How many times have we said, perhaps with some sense of pride: ‘I have been working so hard this week that I’ve hardly slept at all’? Or perhaps, over the years, we have boasted that we did not get home until five in the morning and then went straight back out to work. This attitude is common in our society, but it reveals a dangerous level of ignorance surrounding the importance of sleep and the impact it has on our health and happiness.
According to the author, hardly anyone is aware of the immense risks of sleep deprivation, which is not only unhealthy on an individual level, but also endangers those around us, and society as a whole. If we think about it, we are never taught about the importance of a good night’s sleep at school, and it is extremely rare for a teacher or boss to advise prioritising sleep over finishing an assignment or a job, even if we have to stay up all night to do so.
Despite the fact that sleep is a fundamental physiological need for everyone, and that, on average, we spend a third of our lives asleep, until a few years ago there was very little research on how or why we sleep, or on sleep-related disorders. Although sleep is clearly essential to human beings, the medical and scientific community has largely chosen to ignore the issue, allocating funds and research to other areas. As a result, insomnia and sleep apnoea are simply tolerated and left undiagnosed, so we rarely worry about them, and try to ignore them instead of looking for effective treatments.
Unfortunately, however, ignoring a problem does not make it go away, and data clearly shows that sleep-related issues are still putting our lives at risk much more than we may realise. A large number of road accidents, for example, whether they are put down to human error or alcohol consumption, often ultimately turn out to be connected to sleep problems. We would never allow someone to get behind the wheel if we knew that they were incapable of driving safely, yet we so often turn a blind eye when it comes to sleep deprivation: not enough people know that when our eyelids start to droop, it is not the first sign of tiredness, but that it is actually the very last warning sign that we are about to fall asleep. This general lack of awareness is the main reason why sleep-related accidents are still so common.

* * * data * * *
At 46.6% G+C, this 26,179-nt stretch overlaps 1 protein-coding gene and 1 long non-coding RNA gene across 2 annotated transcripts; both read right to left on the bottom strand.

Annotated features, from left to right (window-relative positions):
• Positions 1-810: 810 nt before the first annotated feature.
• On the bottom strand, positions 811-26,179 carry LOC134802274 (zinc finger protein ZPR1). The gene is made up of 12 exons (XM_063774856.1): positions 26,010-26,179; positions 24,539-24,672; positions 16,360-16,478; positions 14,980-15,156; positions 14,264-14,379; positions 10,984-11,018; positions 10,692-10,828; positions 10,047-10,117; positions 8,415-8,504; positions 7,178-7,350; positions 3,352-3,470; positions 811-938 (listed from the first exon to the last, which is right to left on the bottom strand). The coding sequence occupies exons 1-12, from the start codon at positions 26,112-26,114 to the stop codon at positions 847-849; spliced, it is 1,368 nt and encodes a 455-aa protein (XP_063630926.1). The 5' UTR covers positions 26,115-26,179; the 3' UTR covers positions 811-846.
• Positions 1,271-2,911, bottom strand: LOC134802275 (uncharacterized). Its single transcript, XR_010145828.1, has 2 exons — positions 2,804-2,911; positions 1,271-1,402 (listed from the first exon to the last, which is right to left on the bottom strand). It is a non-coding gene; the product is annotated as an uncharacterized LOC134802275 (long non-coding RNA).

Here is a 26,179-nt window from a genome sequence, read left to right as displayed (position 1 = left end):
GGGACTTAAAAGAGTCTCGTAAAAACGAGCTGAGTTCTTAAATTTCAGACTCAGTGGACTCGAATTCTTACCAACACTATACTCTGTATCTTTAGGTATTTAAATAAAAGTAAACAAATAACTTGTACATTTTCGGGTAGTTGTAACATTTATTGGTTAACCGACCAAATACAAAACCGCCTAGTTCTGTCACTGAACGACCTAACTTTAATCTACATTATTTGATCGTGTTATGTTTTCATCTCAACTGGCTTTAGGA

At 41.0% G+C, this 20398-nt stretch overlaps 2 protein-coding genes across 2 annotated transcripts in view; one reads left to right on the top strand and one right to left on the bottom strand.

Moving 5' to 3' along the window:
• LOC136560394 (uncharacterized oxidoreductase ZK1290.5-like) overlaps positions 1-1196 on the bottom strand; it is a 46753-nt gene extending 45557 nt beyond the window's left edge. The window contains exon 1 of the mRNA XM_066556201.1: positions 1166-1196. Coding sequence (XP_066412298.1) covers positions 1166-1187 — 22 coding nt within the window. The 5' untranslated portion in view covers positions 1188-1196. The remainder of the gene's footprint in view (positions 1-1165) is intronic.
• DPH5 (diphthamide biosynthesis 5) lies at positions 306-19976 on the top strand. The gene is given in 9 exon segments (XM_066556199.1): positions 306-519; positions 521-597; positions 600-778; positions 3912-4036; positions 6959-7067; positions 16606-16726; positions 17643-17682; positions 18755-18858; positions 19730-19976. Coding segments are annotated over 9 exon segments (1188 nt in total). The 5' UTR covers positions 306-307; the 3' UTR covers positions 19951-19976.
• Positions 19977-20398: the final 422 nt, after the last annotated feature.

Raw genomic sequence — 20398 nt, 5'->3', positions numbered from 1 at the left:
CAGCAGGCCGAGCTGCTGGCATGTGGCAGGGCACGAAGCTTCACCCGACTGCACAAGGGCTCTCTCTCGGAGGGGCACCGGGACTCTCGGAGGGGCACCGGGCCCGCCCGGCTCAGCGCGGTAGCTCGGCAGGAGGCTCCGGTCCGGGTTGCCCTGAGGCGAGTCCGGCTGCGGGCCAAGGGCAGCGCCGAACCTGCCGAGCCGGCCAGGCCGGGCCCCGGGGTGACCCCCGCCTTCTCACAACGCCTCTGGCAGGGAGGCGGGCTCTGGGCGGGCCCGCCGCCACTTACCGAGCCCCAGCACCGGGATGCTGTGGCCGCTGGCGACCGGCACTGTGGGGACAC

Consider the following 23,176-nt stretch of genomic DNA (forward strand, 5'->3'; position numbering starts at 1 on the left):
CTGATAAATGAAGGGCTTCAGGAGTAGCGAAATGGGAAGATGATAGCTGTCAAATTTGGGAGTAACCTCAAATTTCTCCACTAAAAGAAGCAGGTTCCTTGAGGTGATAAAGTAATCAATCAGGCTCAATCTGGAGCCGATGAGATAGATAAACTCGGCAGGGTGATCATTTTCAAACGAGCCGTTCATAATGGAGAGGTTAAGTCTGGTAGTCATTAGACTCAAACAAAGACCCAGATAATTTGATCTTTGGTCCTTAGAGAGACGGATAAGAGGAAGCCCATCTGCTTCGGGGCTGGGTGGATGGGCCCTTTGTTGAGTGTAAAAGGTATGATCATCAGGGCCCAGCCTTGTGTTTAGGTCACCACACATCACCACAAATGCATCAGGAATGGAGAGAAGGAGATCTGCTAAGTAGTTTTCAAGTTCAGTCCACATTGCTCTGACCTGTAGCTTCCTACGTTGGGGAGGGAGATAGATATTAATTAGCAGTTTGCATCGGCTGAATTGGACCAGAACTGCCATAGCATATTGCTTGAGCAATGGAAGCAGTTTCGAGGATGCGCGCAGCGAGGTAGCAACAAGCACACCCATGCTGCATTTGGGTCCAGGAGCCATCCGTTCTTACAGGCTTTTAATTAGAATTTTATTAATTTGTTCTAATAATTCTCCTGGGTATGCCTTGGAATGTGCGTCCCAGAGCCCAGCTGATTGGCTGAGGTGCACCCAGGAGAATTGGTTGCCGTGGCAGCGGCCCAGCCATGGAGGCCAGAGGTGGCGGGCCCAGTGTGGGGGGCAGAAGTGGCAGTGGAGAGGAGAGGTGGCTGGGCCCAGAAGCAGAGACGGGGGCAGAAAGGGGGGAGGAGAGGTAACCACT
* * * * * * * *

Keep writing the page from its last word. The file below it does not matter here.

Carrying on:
Fatigue-related accidents are more than serious enough on their own, yet the problem does not stop there: research shows that most of the disorders that lead to heart attacks, cancer, and shorter life expectancy are also connected to sleep deprivation. At best, poor sleep puts us in a bad mood, causes negative thoughts, and makes us less reactive, less productive, and ultimately unhappy with our lives. Numerous brilliant businesspeople, for instance, have seen their careers completely ruined by an undiagnosed sleep disorder.
This would not be the case if sleep hygiene were taught in schools, so as to educate everyone, as early as childhood, on the importance of a good night’s rest for a long, healthy, and happy life.